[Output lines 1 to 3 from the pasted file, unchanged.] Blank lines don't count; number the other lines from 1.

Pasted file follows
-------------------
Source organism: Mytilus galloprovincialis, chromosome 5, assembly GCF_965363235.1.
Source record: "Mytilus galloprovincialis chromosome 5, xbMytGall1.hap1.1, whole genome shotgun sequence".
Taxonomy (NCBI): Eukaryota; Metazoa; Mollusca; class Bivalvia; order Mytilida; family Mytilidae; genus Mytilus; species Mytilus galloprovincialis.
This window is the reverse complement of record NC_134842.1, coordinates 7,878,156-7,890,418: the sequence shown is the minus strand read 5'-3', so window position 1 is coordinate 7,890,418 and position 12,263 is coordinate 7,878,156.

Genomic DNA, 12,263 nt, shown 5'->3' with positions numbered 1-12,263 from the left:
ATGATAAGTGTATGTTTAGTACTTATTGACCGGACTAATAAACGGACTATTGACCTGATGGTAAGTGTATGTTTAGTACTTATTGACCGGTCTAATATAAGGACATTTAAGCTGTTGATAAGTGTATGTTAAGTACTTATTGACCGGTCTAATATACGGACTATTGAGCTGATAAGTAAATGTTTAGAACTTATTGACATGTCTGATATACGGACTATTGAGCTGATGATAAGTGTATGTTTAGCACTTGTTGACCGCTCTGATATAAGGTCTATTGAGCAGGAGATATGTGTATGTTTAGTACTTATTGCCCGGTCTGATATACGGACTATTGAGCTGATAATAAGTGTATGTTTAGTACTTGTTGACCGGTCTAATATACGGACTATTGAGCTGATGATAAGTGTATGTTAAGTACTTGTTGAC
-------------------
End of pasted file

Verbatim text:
Source organism: Mytilus galloprovincialis, chromosome 5, assembly GCF_965363235.1.
Source record: "Mytilus galloprovincialis chromosome 5, xbMytGall1.hap1.1, whole genome shotgun sequence".
Taxonomy (NCBI): Eukaryota; Metazoa; Mollusca; class Bivalvia; order Mytilida; family Mytilidae; genus Mytilus; species Mytilus galloprovincialis.